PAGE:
Warne's retirement: X'mas present to batsmen
Fleming describes Warne as 'extremely gracious' and remembers the Australian's consideration when he was new to Test cricket.india Updated: Dec 22, 2006 01:19 IST
Two of Shane Warne's closest cricketing "neighbours" were among the first to sing the Australian leg-spinner's praises after Warne's retirement announcement on Thursday.
New Zealand captain Stephen Fleming said Warne was the greatest bowler to have played cricket and his retirement was a Christmas present to all batsmen.
"As far as the game goes I don't think anyone's done more than what he's done," Fleming said. "He's been a presence. He's introduced young talent to spin bowling.
"At most coaching camps you go to people are wanting to bowl wrist spin like Shane Warne if they can. That's a massive effect to have."
Sir Richard Hadlee, the former Test wicket world record-holder from New Zealand, said cricket will be poorer for Warne's retirement.
"A lot of batsmen in world cricket will be delighted to learn he's leaving the game but I think the game will be poorer without him," Hadlee said in a radio interview.
"He has been a match-winner, flamboyant and just incredible to watch. I've admired his skills over a long period of time." Hadlee, who retired in 1990 with a then world-record total of 431 Test wickets, said Warne's occasional misbehavior off the field did not diminish his achievements.
"As far as I'm concerned it doesn't diminish any of his achievements whatsoever," he said.
"When you're a high-profile person, people are looking to attack your personal life, perhaps pull you down," he said. "To Warne's credit, he's still soldiered on. His performances on the field do all the talking."
Fleming described Warne as "extremely gracious" and remembered the Australian's consideration when he was new to test cricket. "He was generous with his time and that's basically why I've been friends with him ever since," Fleming said. "On and off the field there's been areas of controversy sure, but statistically he's the greatest bowler that ever played.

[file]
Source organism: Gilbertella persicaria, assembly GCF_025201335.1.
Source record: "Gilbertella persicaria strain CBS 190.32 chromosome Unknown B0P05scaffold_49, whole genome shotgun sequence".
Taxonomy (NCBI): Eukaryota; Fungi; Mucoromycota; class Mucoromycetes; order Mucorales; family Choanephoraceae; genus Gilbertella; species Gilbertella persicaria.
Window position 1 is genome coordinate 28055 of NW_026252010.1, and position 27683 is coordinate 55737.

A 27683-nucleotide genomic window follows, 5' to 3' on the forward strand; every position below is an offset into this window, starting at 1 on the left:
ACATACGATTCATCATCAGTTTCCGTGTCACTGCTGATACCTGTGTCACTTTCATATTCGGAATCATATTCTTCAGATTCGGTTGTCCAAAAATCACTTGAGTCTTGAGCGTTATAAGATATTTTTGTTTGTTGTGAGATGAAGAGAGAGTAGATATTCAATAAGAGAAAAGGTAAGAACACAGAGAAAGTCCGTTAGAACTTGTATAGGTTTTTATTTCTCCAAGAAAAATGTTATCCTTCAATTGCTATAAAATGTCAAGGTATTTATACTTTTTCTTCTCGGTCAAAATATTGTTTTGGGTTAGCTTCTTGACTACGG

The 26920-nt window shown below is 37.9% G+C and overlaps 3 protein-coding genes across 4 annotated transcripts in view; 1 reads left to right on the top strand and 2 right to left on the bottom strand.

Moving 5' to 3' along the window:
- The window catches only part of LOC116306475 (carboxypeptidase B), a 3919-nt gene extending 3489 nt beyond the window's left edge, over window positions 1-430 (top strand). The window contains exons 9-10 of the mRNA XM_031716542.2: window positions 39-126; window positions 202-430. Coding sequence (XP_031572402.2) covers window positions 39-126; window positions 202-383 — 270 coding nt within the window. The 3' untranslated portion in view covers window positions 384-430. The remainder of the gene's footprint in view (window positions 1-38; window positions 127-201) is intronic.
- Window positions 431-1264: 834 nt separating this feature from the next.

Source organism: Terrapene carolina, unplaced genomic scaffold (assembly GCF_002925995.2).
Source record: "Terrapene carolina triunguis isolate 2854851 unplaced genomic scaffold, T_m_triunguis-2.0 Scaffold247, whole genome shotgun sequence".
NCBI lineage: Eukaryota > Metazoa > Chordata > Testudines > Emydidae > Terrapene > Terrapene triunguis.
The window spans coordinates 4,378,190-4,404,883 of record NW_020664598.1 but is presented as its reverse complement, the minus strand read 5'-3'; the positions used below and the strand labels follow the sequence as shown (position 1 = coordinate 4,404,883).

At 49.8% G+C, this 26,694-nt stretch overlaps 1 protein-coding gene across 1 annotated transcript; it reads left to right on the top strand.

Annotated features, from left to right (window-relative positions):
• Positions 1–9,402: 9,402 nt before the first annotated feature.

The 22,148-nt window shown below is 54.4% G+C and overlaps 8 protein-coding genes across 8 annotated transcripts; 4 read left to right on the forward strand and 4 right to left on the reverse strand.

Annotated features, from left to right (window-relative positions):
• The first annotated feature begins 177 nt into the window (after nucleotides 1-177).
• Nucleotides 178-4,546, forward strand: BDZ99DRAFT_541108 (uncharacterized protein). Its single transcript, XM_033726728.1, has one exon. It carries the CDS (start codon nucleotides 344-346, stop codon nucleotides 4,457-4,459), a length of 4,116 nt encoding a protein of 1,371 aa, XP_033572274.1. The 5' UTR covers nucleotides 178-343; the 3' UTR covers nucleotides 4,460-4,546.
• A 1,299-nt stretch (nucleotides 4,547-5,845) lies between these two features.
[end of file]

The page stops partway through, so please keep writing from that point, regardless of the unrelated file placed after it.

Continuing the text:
"He was tough, very, very competitive but he had a cheeky streak about him. His retirement is a Christmas present to all batsmen." Former Pakistan captain and star batsman Javed Miandad said although he never played against the Australian, "Warne was the bowler who could bowl leg-spin, flippers and googlies with utmost perfection."
"Warne could have easily played a year or two (more), but it's Australian history that a player retires when he's at his peak form," added Miandad.
Former Pakistani fast bowler Sarfraz Nawaz compared Warne to Sir Donald Bradman, recognized as the greatest batsman to have ever played cricket.
"Warne is the bowler's Bradman," said Nawaz. "He always made batsmen think with his variety of deliveries. The cricketing world would miss him a lot. I wish he could have continued to play on.
" Former Australian test captain Richie Benaud said Warne was "without doubt the finest leg spinner the world has ever seen." "You would certainly have Warne right up there as one of the greatest Australians to ever step on the field," added Benaud.
Former England captain Mike Gatting, who was bowled by the spinner's "Ball of the Century" in Warne's first Ashes appearance in 1993, also said Warne was the world's best leg-spinner. "He'll be hard to replace - not just by Australia but by cricket in general," said Gatting.
Another former England captain, Nasser Hussain, said Warne was always a tough foe.
"For me, he was the reason you played cricket," said Hussain. "To be a in a Test against him, you knew you were in a battle with Warne, verbally, physically, mentally and technically."